Fewer exams for students, less emphasis on grades

Mid-year exams scrapped for some levels; changes to report book to rein in competition

MOE said cutting the mid-year examinations will provide students with more time to adjust during "key transition" years. PHOTO: ST FILE

Mid-year examinations for Primary 3 and 5 pupils, as well as for Secondary 1 and 3 students, will be scrapped over the next three years.

As part of the Ministry of Education's (MOE) latest set of efforts to move away from a narrow focus on grades and help children discover the joy of learning, the first two years of primary school will also be test-free from next year.

And to stress the message that learning is not a competition, report books will no longer include the class and level rankings at both primary and secondary levels.

Even aggregate scores, used for post O-level postings, will not be reflected at the lower secondary level to avoid preoccupation with grades.

These changes were described by Education Minister Ong Ye Kung as another step towards improving the balance between the joy of learning and education standards.

"We are at a strong position of rigour and can afford to unwind a bit without undermining the performance outcomes," he said at a press conference yesterday, pointing to how Singapore students already rate highly in international rankings.

The latest changes will also give teachers more space to explore new ways of making learning enjoyable and lasting. He said: "On the ground, teachers are on a high-speed train... rushing, assessments and preparing the students for exams... I think it is time to take a pause."

MOE said cutting the mid-year examinations will provide students with more time to adjust during "key transition" years, when they have to study new subjects and deal with higher content rigour. It will also free up about three weeks of curriculum time every two years.

In a speech to school heads earlier this week when he briefed them on the changes, Mr Ong urged educators to use the time well.

For instance, a pupil can be spoon-fed the formula on how to calculate area. "It can be done in a short time," he said. "But in an inquiry approach, we will ask children, how do you find out the area of the field, and have them discuss and brainstorm."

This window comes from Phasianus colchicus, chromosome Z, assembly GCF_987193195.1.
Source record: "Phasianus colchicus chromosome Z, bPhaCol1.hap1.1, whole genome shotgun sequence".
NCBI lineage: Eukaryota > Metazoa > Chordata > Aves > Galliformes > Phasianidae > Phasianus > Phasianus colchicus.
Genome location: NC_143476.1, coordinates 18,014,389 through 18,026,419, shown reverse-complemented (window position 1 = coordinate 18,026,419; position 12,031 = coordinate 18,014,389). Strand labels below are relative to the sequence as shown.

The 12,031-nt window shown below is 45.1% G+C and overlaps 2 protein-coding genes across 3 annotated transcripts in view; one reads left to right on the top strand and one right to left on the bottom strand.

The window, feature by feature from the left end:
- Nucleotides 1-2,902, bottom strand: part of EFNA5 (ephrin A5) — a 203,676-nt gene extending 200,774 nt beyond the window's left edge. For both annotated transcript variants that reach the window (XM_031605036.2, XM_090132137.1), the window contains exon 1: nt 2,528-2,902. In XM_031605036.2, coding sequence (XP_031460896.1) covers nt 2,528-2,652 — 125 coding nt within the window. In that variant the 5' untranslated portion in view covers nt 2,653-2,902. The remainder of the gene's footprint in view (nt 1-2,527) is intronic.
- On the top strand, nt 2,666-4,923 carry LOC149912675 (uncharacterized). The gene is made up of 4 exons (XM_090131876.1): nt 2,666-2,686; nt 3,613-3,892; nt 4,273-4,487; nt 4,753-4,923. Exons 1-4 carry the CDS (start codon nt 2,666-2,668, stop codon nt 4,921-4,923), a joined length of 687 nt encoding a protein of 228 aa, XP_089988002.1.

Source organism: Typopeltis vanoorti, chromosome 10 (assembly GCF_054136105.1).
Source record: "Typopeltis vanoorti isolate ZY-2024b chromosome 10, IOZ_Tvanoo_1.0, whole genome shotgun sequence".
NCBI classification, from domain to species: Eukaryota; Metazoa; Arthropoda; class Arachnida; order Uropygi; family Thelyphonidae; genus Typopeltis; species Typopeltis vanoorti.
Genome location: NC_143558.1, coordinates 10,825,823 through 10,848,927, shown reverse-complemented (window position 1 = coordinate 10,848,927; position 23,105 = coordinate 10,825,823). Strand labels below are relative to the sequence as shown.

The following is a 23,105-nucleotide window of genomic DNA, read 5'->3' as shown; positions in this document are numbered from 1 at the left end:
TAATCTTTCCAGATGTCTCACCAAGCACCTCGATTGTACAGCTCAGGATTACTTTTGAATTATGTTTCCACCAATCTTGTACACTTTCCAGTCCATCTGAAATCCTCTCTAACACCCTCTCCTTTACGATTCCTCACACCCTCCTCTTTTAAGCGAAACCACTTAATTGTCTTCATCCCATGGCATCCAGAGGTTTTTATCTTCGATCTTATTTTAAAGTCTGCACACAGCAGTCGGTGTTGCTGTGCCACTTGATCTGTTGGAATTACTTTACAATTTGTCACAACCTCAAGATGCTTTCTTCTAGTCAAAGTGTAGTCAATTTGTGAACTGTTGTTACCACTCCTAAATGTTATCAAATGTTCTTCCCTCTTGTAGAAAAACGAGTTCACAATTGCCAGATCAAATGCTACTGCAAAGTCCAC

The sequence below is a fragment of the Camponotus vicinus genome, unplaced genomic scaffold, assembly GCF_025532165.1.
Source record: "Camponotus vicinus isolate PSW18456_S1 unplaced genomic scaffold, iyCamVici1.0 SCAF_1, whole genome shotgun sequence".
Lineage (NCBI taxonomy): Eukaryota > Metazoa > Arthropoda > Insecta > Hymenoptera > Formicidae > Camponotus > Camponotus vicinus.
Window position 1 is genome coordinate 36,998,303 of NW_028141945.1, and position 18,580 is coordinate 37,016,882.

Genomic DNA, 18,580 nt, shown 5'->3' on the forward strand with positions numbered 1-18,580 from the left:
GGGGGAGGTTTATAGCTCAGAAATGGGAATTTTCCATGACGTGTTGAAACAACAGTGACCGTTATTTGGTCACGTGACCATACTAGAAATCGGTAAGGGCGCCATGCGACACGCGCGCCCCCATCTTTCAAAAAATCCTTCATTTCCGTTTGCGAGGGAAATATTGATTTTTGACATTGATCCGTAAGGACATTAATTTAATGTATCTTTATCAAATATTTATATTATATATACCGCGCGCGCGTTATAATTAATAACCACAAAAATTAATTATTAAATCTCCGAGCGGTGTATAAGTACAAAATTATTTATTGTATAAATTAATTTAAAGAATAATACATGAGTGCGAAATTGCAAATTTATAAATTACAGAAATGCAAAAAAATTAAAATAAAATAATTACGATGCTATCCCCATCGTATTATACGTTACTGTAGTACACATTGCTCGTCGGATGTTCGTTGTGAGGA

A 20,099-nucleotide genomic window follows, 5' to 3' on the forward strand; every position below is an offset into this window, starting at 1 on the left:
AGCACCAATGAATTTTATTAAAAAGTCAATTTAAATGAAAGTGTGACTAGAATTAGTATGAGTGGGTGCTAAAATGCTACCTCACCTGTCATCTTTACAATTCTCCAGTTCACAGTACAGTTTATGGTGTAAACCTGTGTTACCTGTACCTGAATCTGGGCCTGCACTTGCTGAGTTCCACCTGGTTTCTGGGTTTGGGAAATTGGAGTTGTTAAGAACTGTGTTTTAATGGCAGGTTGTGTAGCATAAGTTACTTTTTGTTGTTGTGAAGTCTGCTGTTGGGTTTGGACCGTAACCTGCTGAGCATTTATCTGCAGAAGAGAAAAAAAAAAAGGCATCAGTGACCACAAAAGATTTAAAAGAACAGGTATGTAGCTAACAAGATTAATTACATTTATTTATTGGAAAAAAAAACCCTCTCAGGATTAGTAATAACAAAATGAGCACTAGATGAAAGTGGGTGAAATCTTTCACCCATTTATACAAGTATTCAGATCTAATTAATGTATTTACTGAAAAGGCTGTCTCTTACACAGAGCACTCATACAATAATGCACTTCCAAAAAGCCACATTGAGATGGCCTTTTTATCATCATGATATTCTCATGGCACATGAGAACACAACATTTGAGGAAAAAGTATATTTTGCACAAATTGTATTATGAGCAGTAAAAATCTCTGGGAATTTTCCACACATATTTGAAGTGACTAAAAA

This may take more time, but pupils are "more likely to remember and enjoy the lesson", he said.

Mr Ong said that moves over the last few years, from not naming the top Primary School Leaving Examination scorers to the reform of the PSLE scoring system which kicks in in 2021, are all part of a new phase in Singapore's education system, which he termed "Learn for Life".

"Learn for Life is a value, an attitude and a skill that our students need to possess, and it is fundamental in ensuring that education remains an uplifting force in society."

Some parents were concerned over the changes, especially how it will be harder to gauge their children's performance against their peers' as report books will no longer show rankings and mean scores.

"It is important we know where our children stand," said Madam Grace Chua, 37. The business development manager has a son in Primary 3 and a daughter turning two.

For the shift to succeed, Mr Ong said, MOE needs to "bring the most important stakeholder - parents - on board" and convince them that the changes do not compromise on academic standards.

Schools also need to engage parents differently, he added.

Instead of telling parents that their children have to get their homework done or comparing results with those of their classmates, the question that matters, said Mr Ong, is: "What makes your child's eyes light up?"

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A version of this article appeared in the print edition of The Straits Times on September 29, 2018, with the headline Fewer exams for students, less emphasis on grades. Subscribe